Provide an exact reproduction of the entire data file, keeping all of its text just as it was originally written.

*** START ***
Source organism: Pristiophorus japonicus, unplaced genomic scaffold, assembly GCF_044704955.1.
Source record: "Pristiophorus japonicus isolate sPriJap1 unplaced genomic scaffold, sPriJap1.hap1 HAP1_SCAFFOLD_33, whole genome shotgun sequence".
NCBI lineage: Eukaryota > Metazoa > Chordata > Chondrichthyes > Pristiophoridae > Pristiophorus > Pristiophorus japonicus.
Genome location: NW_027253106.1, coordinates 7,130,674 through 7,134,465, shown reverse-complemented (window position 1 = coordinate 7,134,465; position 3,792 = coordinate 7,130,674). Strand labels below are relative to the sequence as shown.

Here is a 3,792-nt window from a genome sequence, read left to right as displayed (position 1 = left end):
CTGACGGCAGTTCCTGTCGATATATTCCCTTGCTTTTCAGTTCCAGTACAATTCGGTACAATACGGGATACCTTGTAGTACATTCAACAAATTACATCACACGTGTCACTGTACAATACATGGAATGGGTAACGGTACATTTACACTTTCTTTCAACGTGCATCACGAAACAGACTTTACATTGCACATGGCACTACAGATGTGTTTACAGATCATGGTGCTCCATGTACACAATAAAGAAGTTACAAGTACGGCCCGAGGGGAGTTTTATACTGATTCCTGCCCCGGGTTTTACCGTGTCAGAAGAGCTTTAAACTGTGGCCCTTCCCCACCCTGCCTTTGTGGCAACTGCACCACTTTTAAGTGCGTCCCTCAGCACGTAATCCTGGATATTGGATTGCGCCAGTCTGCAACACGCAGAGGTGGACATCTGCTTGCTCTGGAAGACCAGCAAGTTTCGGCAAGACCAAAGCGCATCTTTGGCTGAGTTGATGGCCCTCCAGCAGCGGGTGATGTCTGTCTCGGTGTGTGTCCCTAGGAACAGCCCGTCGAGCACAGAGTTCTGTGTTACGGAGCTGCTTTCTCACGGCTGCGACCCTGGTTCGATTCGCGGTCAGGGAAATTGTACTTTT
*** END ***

Source organism: Pristiophorus japonicus, unplaced genomic scaffold, assembly GCF_044704955.1.
Source record: "Pristiophorus japonicus isolate sPriJap1 unplaced genomic scaffold, sPriJap1.hap1 HAP1_SCAFFOLD_33, whole genome shotgun sequence".
NCBI lineage: Eukaryota > Metazoa > Chordata > Chondrichthyes > Pristiophoridae > Pristiophorus > Pristiophorus japonicus.
Genome location: NW_027253106.1, coordinates 7,130,674 through 7,134,465, shown reverse-complemented (window position 1 = coordinate 7,134,465; position 3,792 = coordinate 7,130,674). Strand labels below are relative to the sequence as shown.

Here is a 3,792-nt window from a genome sequence, read left to right as displayed (position 1 = left end):
CTGACGGCAGTTCCTGTCGATATATTCCCTTGCTTTTCAGTTCCAGTACAATTCGGTACAATACGGGATACCTTGTAGTACATTCAACAAATTACATCACACGTGTCACTGTACAATACATGGAATGGGTAACGGTACATTTACACTTTCTTTCAACGTGCATCACGAAACAGACTTTACATTGCACATGGCACTACAGATGTGTTTACAGATCATGGTGCTCCATGTACACAATAAAGAAGTTACAAGTACGGCCCGAGGGGAGTTTTATACTGATTCCTGCCCCGGGTTTTACCGTGTCAGAAGAGCTTTAAACTGTGGCCCTTCCCCACCCTGCCTTTGTGGCAACTGCACCACTTTTAAGTGCGTCCCTCAGCACGTAATCCTGGATATTGGATTGCGCCAGTCTGCAACACGCAGAGGTGGACATCTGCTTGCTCTGGAAGACCAGCAAGTTTCGGCAAGACCAAAGCGCATCTTTGGCTGAGTTGATGGCCCTCCAGCAGCGGGTGATGTCTGTCTCGGTGTGTGTCCCTAGGAACAGCCCGTCGAGCACAGAGTTCTGTGTTACGGAGCTGCTTTCTCACGGCTGCGACCCTGGTTCGATTCGCGGTCAGGGAAATTGTACTTTT